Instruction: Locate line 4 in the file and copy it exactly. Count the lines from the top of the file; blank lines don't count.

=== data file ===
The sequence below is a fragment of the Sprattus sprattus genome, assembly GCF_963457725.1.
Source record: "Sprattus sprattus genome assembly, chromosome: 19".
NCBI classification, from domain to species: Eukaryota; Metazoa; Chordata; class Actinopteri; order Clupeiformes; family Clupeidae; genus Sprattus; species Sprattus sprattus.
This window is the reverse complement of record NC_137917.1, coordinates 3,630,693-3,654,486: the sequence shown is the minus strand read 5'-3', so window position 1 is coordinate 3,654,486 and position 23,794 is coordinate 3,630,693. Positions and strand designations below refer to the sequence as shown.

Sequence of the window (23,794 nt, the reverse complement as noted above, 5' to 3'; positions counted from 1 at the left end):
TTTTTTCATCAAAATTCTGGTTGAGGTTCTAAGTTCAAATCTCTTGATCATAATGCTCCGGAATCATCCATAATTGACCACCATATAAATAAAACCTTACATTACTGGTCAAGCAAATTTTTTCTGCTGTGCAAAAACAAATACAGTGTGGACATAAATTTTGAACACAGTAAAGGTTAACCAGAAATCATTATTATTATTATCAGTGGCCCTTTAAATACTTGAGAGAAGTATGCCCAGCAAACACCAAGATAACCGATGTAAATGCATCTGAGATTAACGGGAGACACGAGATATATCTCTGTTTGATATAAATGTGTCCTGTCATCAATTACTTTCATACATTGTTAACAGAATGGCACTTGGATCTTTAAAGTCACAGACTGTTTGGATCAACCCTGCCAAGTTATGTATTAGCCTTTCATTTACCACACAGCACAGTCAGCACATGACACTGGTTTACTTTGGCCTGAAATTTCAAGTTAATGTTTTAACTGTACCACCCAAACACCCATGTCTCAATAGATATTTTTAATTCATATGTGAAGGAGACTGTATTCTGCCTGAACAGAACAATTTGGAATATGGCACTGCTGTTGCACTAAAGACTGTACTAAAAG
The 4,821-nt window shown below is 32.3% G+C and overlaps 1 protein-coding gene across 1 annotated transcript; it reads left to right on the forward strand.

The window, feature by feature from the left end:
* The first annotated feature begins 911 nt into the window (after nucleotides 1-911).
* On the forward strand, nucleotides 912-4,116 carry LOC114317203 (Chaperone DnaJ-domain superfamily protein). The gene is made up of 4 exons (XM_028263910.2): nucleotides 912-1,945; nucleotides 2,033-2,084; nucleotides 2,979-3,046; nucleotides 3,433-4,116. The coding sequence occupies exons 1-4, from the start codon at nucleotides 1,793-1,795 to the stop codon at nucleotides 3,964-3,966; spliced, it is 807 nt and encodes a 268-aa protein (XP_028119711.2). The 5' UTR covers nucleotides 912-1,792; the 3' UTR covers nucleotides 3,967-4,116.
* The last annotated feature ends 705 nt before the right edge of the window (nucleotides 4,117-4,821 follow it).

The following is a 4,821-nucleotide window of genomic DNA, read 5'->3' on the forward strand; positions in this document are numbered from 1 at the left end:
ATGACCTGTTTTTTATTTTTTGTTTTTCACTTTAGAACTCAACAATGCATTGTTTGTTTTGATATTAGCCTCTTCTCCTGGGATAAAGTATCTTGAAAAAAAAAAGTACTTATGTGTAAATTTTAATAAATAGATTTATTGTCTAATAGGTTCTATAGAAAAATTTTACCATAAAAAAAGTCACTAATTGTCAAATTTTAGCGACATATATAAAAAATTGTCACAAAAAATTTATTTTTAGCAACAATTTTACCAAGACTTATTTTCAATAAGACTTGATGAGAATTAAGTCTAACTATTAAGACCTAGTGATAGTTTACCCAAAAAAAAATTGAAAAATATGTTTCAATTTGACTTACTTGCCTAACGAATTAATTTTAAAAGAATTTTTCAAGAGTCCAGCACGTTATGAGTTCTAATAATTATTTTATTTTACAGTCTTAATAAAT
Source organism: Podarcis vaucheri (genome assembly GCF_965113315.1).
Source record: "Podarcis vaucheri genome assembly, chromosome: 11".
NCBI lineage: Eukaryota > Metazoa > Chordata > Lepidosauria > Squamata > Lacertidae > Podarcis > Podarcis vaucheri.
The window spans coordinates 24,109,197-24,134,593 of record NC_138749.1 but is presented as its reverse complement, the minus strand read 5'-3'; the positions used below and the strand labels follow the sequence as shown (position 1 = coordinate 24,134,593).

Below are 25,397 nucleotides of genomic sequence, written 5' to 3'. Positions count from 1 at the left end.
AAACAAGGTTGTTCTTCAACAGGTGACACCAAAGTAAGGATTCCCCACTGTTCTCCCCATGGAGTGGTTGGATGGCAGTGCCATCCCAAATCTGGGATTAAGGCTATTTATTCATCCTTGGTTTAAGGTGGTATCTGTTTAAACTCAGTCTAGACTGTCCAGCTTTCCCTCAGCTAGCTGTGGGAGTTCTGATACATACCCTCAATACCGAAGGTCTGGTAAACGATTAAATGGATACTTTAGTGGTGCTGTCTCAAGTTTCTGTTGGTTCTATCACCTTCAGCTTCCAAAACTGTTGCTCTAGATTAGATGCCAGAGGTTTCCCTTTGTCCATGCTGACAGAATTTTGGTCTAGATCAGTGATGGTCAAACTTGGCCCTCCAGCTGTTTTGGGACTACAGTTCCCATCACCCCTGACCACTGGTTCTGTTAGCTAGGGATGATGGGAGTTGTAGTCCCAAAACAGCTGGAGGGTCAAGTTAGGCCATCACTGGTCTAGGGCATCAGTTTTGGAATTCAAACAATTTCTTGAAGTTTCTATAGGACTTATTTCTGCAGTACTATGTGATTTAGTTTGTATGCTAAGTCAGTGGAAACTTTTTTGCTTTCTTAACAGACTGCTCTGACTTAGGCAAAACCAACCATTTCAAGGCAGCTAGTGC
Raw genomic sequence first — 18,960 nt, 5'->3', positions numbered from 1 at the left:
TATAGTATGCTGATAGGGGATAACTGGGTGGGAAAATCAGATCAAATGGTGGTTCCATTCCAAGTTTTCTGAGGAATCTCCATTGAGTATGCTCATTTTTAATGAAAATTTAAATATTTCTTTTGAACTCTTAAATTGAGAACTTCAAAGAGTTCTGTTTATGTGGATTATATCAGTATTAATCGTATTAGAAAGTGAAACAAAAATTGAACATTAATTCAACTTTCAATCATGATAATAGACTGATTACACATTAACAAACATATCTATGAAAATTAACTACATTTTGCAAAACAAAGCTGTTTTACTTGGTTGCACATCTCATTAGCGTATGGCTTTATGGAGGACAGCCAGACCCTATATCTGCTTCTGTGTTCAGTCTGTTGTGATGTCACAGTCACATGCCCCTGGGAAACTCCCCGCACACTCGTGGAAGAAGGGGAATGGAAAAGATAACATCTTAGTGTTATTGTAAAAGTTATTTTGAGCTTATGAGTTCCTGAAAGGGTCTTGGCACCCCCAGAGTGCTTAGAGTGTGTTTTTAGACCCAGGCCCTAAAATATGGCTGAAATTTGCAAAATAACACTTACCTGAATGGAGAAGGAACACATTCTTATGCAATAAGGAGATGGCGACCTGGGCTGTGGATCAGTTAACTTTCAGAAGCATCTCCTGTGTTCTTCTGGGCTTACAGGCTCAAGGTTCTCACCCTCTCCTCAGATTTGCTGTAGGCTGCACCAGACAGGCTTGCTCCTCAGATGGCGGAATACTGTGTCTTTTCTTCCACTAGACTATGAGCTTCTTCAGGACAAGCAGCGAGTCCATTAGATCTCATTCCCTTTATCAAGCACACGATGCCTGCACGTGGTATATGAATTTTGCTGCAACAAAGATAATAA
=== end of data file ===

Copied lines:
This window is the reverse complement of record NC_137917.1, coordinates 3,630,693-3,654,486: the sequence shown is the minus strand read 5'-3', so window position 1 is coordinate 3,654,486 and position 23,794 is coordinate 3,630,693. Positions and strand designations below refer to the sequence as shown.